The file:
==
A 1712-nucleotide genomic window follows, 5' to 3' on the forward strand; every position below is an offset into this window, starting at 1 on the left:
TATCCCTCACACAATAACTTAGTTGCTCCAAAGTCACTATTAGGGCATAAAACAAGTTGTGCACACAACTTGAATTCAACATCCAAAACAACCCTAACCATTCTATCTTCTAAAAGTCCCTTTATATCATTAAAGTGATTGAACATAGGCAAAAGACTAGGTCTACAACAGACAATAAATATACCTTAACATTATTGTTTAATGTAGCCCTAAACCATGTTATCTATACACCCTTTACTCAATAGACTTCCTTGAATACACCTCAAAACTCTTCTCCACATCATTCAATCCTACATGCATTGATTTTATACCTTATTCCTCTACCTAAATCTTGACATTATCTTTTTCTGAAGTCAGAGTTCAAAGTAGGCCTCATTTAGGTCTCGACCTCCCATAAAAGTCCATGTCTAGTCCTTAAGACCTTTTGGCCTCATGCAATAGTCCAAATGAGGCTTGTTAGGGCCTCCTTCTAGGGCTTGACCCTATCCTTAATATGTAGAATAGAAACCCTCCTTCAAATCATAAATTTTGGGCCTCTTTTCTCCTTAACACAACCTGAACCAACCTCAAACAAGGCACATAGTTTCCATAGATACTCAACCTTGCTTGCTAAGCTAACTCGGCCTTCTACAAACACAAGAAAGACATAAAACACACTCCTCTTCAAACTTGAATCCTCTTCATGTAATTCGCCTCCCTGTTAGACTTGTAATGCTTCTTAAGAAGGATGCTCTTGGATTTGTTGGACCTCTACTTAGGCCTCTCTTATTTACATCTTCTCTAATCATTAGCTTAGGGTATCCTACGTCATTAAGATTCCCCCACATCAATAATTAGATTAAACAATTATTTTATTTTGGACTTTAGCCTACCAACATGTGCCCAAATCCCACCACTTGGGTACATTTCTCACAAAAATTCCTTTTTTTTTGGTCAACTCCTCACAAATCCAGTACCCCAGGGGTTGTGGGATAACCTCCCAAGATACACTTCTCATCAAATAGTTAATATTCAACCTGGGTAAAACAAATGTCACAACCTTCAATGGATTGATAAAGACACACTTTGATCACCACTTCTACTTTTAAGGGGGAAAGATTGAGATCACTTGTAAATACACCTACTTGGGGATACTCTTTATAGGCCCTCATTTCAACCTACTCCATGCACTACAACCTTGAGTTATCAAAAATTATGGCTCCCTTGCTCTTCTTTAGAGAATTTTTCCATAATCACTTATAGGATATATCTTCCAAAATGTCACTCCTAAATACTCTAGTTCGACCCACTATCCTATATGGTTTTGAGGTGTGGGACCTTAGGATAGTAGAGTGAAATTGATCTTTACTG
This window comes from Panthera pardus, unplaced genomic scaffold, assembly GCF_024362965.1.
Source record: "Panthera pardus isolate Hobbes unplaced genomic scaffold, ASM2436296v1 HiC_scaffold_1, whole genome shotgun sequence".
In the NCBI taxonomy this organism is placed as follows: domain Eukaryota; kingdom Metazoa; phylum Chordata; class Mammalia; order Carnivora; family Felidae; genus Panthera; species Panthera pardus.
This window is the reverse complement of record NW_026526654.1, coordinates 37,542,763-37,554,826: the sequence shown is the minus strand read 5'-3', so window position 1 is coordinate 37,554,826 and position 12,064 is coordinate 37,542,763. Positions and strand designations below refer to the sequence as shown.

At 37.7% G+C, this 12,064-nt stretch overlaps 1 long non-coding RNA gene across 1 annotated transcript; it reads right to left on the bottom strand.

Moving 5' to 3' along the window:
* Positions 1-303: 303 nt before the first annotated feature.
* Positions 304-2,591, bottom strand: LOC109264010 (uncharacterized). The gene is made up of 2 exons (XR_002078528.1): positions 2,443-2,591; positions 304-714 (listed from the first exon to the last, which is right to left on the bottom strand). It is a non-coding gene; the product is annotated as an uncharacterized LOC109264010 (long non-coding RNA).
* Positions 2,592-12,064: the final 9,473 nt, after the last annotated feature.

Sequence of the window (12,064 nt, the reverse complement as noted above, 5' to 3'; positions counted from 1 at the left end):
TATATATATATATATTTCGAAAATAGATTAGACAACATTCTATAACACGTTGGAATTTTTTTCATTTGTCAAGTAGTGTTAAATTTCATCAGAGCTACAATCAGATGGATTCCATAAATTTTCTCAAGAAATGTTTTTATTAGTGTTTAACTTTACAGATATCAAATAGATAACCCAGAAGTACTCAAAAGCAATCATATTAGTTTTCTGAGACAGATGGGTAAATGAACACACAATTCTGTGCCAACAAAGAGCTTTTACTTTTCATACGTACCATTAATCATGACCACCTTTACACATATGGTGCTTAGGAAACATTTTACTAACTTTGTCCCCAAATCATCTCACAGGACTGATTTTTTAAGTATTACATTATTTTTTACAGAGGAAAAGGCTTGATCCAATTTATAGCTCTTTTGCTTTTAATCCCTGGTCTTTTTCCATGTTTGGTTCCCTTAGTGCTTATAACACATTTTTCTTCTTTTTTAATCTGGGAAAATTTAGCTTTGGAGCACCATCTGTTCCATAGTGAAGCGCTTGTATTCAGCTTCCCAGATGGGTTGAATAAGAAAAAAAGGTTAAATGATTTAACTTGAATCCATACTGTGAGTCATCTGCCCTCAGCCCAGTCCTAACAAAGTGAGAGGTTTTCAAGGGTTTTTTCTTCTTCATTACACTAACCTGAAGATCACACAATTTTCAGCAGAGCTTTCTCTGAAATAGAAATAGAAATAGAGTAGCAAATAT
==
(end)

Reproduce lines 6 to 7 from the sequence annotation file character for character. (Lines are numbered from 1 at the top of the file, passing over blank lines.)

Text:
This window is the reverse complement of record NW_026526654.1, coordinates 37,542,763-37,554,826: the sequence shown is the minus strand read 5'-3', so window position 1 is coordinate 37,554,826 and position 12,064 is coordinate 37,542,763. Positions and strand designations below refer to the sequence as shown.

At 37.7% G+C, this 12,064-nt stretch overlaps 1 long non-coding RNA gene across 1 annotated transcript; it reads right to left on the bottom strand.